Don’t rely on the wrong people to help you
Are you trying to accomplish a big project, such as finishing your degree while raising three kids, but somehow you’re stuck?
Or, maybe you’re just trying to paint a room or plan a short vacation, but nothing is coming together.
Stop for a moment to consider this: Are you falsely counting on the wrong people to help you?
After all, it’s impossible to attend college classes, paint your home or head off on a trip without involving other people. We all need advisers or physical helpers to do anything.
It’s easy to fool ourselves into thinking people are helping us when they aren’t. And, consider that it might not be the other person’s fault.
“I was counting on my small-town attorney to help me launch a non-profit business,” says a friend of ours we’ll call Jack. “A year later, nothing was coming together. I kept believing this lawyer had the skills to help me. He did not. It cost me about $50,000 to fool around – and the truth is, it wasn’t his fault.”
Jack told us he wanted to believe the lawyer could help him. But, in looking back, the lawyer did not claim to be the expert. He’d plainly told our friend: “I have never filled out grant paperwork before.”
Another woman we know wanted to finish her college degree. Instead of sitting down with the right counselors at the university, she relied on her sister-in-law to help her figure out what to do. It’s four years later, and our friend hasn’t signed up for a single class.
“I promise you that you’ll always be frustrated if you don’t have the right person to help you do anything,” says a prominent businesswoman in our community. “You have to search hard to find the right babysitter, the right hairdresser, or the right college counselor.”
A man we’ll call Dakota wanted to launch an after-school program for teaching challenged children to swim. “People in my area just yawned,” says Dakota.
Dakota finally got hold of the YMCA director in his town. He put Dakota in touch with a great swimming coach whose son was severely autistic, but a great swimmer.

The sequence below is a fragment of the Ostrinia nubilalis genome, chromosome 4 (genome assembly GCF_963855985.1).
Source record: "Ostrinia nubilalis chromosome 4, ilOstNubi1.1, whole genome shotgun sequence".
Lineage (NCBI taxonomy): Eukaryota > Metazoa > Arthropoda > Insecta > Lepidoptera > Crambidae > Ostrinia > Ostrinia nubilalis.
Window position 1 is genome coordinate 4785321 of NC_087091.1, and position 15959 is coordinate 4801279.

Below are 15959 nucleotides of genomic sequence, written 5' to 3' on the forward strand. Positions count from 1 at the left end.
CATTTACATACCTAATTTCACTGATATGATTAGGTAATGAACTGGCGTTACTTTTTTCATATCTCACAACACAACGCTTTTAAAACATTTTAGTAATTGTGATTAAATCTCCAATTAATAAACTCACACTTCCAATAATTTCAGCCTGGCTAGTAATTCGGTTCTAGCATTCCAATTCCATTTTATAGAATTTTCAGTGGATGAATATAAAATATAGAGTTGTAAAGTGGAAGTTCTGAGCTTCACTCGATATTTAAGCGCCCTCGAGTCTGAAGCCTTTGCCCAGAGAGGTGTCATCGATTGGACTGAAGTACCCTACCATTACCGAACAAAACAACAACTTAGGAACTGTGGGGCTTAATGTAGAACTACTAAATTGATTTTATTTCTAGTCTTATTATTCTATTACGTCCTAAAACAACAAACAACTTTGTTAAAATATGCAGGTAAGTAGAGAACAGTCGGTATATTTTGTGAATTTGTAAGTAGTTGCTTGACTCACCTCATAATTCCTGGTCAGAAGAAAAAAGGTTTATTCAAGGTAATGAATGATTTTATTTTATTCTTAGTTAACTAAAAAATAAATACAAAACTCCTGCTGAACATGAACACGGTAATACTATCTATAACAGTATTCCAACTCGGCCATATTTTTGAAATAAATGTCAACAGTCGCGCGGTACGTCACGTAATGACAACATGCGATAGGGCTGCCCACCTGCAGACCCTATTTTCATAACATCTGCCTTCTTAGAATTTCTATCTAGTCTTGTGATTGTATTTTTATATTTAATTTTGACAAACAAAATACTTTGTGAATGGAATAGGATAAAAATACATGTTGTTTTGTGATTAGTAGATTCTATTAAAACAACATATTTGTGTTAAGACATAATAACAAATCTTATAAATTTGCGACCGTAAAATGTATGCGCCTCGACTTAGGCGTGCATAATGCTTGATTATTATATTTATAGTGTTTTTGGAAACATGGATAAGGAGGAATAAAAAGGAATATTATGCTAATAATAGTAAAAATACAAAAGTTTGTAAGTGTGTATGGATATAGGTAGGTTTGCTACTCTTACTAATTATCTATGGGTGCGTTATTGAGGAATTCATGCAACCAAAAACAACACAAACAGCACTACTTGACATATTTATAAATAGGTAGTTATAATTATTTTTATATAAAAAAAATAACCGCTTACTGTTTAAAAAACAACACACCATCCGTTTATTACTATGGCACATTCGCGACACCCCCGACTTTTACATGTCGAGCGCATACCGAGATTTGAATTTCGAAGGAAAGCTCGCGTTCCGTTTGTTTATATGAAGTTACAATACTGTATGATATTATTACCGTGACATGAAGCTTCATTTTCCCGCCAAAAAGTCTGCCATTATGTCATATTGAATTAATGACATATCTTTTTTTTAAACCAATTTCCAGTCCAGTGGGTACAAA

“Within two weeks, we had six children with physical and mental disabilities in a swimming program,” Dakota told us. “If I hadn’t found this one coach, I’d still be at square one.”
The right person can put you on a healthier path for physical well-being, too. A friend of ours we’ll call Bill wanted to lose a lot of weight. He’d tried everything.
“The one thing that cut my appetite in half was eating a huge salad every day,” he told us. “But, I don’t like salad all that much.”
Bill ran into a man at a workout centre who suggested he make a smoothie of healthy fruits and vegetables every day. Bill started “drinking” four cups of fruits and vegetables every day. He’s now lost 30 kilograms.
Meeting the right person to become your life partner is critical, too. If you’ve been divorced or you’re trying to meet someone suitable for a first marriage, ask yourself this: What type of person would I want to be the mother or father of my children?
Shining a light on someone this way saves a lot of heartache. Think about how life will play out with this individual. Saying yes to the wrong person will destroy a huge part of your life – and theirs.
Tribune News Service
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